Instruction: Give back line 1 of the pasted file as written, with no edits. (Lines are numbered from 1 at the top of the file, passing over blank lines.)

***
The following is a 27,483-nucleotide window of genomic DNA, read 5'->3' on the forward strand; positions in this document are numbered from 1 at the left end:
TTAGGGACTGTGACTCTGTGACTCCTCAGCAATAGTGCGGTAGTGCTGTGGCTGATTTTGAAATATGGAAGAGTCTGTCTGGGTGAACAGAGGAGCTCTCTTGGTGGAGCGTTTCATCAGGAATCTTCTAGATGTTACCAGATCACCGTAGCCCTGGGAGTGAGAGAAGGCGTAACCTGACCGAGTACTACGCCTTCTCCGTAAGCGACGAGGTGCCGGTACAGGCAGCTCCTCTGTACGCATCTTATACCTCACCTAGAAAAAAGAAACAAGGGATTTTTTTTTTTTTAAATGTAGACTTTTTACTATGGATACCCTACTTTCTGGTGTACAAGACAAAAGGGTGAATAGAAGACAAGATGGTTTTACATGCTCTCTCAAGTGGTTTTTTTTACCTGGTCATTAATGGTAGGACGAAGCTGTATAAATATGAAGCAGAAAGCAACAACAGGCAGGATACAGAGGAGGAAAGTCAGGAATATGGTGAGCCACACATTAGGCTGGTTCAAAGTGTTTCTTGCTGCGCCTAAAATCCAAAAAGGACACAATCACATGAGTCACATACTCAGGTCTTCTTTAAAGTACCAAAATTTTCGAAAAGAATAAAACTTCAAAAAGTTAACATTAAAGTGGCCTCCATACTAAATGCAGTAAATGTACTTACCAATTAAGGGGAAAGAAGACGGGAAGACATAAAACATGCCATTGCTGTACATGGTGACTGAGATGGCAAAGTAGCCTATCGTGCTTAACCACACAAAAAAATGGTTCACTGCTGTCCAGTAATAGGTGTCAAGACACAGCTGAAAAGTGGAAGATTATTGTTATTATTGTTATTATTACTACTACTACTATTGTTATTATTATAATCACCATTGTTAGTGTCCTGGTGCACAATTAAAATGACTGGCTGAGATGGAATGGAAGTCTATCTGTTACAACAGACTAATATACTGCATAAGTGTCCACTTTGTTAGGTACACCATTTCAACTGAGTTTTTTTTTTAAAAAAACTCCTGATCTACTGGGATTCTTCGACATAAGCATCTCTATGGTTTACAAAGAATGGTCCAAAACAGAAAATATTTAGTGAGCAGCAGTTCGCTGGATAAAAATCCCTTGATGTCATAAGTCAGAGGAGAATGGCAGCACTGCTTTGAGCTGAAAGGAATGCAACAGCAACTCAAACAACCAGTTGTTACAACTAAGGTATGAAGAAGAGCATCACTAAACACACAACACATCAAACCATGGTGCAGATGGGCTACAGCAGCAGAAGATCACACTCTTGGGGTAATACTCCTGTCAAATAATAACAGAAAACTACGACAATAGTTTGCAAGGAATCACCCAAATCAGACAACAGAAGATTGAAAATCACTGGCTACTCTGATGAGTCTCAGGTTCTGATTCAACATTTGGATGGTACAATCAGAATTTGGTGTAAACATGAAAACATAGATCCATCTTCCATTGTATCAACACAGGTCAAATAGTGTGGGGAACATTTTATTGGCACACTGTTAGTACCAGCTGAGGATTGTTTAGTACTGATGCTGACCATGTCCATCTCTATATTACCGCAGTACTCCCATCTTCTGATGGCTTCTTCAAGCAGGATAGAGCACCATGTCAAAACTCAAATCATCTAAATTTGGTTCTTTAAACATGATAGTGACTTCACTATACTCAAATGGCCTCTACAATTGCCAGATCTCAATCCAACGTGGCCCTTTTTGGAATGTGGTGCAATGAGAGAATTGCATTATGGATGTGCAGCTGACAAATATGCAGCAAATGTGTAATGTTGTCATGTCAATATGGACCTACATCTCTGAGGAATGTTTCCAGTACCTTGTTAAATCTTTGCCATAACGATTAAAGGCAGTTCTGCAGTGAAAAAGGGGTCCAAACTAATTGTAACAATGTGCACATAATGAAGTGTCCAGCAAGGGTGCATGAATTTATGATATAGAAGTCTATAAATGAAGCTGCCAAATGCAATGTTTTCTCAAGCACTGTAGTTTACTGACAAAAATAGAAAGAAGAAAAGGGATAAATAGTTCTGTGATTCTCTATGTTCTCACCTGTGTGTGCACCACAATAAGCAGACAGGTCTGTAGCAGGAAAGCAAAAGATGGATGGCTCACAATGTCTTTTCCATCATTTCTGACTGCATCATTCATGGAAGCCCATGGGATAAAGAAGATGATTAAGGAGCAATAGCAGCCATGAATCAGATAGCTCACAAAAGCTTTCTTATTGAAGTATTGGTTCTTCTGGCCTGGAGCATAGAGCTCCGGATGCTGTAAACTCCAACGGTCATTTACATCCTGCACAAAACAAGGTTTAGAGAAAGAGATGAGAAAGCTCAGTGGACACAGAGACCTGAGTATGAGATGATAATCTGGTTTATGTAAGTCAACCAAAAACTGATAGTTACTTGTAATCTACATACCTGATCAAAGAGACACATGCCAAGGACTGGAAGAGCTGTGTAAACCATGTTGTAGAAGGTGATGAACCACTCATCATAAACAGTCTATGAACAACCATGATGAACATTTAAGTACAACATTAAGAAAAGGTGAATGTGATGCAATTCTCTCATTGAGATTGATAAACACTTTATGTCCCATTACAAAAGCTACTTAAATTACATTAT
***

The following is a 27,483-nucleotide window of genomic DNA, read 5'->3' on the forward strand; positions in this document are numbered from 1 at the left end: